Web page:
Originally feeling quite apprehensive about visiting the Big Bang Data exhibition, I soon found myself engrossed and almost hypnotised by the amount of information being fed to me.
The installation that resonated with, and visually struck me the most was a series of three images presented above three quite violent looking object in a display cabinet. The three images showed three different people wearing these objects on their faces. These ‘Face Cages’ were created by the artist Zach Blas and are based on how surveillance devices gather biometric information. This method of gathering data is used my most facial recognition devices and instantly reminded me of the smartphone application I regularly use, ‘Snapchat’ which uses the same method.
The objects are quite complex in their design and almost reminded me of something from a spy thriller, essentially being a way of hiding ones identity and becoming invisible to surveillance. The objects appear as a modernised version of early 9th century Viking helmets and masks. They instantly connote a feeling of battle and protection, a sort of armour to combat the attack of the digital age.
Another concept that I discovered and that really caught my attention was a prototype of a possible future product that will allow people to purchase and have a physical copy of their privacy rights for their devices. For example, a workout accessory that is worn that collects data such as your heart rate, where and how fast you have run and amount of calories burnt etc. the product will allow people to select how much (if any) data they wish to share and have recorded and used by corporations. With this becoming a very important issue, as current websites and organisations use and record data constantly from almost all of our connected devices without our permission, this is a very plausible solution to a problem that is likely to arise in the near future.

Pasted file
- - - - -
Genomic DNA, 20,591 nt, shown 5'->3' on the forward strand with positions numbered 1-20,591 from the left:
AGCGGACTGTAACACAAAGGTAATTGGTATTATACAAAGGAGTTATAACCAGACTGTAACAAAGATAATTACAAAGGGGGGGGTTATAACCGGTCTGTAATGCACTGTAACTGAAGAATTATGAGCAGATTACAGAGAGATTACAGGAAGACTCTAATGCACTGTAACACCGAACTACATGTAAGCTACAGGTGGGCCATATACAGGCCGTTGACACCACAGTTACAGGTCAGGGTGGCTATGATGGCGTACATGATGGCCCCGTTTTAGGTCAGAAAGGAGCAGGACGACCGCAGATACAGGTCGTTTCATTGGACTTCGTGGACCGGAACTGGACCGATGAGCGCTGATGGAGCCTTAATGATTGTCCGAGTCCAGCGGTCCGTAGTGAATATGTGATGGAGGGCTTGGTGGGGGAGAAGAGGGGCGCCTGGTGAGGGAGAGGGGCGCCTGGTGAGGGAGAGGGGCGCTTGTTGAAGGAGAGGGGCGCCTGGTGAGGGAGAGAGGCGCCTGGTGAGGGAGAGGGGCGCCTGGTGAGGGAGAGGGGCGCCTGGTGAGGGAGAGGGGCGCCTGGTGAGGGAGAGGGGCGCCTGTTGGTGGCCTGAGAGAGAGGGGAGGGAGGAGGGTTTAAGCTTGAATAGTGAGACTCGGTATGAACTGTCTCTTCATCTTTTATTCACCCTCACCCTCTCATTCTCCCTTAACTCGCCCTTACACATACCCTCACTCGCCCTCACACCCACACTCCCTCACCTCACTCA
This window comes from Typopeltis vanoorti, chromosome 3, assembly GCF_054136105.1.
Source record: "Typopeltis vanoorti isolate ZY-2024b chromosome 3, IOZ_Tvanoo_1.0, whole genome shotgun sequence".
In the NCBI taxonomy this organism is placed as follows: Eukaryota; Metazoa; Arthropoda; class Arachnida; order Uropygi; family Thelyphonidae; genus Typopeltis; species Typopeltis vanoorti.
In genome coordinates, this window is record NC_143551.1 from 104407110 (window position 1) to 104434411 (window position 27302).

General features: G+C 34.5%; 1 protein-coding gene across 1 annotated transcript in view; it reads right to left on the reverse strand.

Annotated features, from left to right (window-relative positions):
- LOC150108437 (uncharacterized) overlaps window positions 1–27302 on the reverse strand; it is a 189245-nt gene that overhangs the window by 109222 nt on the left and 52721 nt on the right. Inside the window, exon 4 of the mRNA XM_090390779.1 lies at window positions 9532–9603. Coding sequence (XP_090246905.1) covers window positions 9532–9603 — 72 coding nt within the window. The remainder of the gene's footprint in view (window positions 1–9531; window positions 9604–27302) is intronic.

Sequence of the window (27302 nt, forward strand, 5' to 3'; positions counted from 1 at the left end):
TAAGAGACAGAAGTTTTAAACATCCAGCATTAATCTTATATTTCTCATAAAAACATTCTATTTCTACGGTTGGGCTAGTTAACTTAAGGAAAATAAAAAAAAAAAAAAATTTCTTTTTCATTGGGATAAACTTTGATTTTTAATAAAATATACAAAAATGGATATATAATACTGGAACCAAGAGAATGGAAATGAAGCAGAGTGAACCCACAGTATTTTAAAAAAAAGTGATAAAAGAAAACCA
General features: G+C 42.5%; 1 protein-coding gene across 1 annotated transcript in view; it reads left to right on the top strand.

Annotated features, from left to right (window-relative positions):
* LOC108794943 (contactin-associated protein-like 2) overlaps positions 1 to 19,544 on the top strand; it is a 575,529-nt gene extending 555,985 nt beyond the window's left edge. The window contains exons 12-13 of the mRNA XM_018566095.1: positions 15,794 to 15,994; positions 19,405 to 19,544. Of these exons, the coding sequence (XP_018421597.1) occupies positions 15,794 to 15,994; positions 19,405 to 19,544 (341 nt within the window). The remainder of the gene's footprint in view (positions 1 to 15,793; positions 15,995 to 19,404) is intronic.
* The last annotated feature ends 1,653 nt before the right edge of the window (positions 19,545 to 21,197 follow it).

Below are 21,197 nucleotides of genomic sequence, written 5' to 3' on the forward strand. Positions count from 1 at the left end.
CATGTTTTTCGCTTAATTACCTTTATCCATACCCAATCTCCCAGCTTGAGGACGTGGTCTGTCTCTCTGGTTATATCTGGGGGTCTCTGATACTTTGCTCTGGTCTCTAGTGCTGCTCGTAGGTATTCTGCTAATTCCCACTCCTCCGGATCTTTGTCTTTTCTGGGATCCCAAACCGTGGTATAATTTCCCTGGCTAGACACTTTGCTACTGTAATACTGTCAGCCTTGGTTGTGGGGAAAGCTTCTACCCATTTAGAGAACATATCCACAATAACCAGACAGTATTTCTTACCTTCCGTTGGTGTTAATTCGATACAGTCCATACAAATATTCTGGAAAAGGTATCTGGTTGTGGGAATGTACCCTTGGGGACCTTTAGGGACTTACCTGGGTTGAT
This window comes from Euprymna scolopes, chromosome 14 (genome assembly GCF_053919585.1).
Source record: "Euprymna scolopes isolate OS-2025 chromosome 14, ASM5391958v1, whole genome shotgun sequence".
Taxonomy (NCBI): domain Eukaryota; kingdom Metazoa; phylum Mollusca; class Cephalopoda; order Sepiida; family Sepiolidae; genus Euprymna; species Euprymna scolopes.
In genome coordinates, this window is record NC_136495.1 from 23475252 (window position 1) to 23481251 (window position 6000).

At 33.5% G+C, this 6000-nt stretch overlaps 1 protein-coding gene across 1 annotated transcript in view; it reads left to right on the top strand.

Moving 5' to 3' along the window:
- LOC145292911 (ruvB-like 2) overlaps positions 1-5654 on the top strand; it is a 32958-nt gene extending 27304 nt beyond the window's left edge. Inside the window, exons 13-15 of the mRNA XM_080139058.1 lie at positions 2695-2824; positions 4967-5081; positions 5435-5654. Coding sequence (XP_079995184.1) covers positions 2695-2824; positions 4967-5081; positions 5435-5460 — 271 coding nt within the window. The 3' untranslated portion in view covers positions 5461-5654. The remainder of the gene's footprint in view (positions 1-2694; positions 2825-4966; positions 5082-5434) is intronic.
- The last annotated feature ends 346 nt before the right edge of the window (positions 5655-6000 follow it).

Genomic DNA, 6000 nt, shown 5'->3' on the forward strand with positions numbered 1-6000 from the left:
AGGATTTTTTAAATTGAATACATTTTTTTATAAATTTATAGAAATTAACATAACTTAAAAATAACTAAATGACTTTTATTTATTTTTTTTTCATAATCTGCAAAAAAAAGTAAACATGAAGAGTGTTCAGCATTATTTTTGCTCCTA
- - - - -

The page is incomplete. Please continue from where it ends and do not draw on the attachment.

Overall the exhibition was very eye-opening and drew attention to many issues that I was aware existed but not to what extent. Although a couple of the installations were slightly bias they highlighted some very important issues that are very rarely spoken about and should be made open knowledge.